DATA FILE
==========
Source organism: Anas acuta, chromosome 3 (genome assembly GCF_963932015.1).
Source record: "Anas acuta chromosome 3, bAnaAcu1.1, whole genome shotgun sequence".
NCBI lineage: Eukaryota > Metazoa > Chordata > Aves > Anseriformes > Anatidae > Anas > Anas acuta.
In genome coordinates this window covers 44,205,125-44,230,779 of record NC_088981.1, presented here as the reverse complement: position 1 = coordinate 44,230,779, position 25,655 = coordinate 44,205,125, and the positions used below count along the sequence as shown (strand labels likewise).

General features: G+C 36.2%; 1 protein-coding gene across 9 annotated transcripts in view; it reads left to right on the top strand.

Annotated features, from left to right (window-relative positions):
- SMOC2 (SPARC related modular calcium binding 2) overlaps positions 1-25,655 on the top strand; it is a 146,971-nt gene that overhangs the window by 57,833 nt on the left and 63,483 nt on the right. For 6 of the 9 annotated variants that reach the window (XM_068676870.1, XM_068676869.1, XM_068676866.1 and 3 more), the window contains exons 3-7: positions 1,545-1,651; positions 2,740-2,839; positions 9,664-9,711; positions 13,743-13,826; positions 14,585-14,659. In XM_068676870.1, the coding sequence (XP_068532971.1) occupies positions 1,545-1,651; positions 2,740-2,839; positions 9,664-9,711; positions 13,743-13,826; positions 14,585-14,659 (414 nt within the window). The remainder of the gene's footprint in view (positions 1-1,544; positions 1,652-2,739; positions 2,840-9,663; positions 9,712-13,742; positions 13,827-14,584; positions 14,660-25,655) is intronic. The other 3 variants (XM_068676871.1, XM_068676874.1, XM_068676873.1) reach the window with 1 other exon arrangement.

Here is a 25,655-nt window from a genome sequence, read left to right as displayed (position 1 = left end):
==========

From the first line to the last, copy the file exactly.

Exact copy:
Source organism: Anas acuta, chromosome 3 (genome assembly GCF_963932015.1).
Source record: "Anas acuta chromosome 3, bAnaAcu1.1, whole genome shotgun sequence".
NCBI lineage: Eukaryota > Metazoa > Chordata > Aves > Anseriformes > Anatidae > Anas > Anas acuta.
In genome coordinates this window covers 44,205,125-44,230,779 of record NC_088981.1, presented here as the reverse complement: position 1 = coordinate 44,230,779, position 25,655 = coordinate 44,205,125, and the positions used below count along the sequence as shown (strand labels likewise).

General features: G+C 36.2%; 1 protein-coding gene across 9 annotated transcripts in view; it reads left to right on the top strand.

Annotated features, from left to right (window-relative positions):
- SMOC2 (SPARC related modular calcium binding 2) overlaps positions 1-25,655 on the top strand; it is a 146,971-nt gene that overhangs the window by 57,833 nt on the left and 63,483 nt on the right. For 6 of the 9 annotated variants that reach the window (XM_068676870.1, XM_068676869.1, XM_068676866.1 and 3 more), the window contains exons 3-7: positions 1,545-1,651; positions 2,740-2,839; positions 9,664-9,711; positions 13,743-13,826; positions 14,585-14,659. In XM_068676870.1, the coding sequence (XP_068532971.1) occupies positions 1,545-1,651; positions 2,740-2,839; positions 9,664-9,711; positions 13,743-13,826; positions 14,585-14,659 (414 nt within the window). The remainder of the gene's footprint in view (positions 1-1,544; positions 1,652-2,739; positions 2,840-9,663; positions 9,712-13,742; positions 13,827-14,584; positions 14,660-25,655) is intronic. The other 3 variants (XM_068676871.1, XM_068676874.1, XM_068676873.1) reach the window with 1 other exon arrangement.

Here is a 25,655-nt window from a genome sequence, read left to right as displayed (position 1 = left end):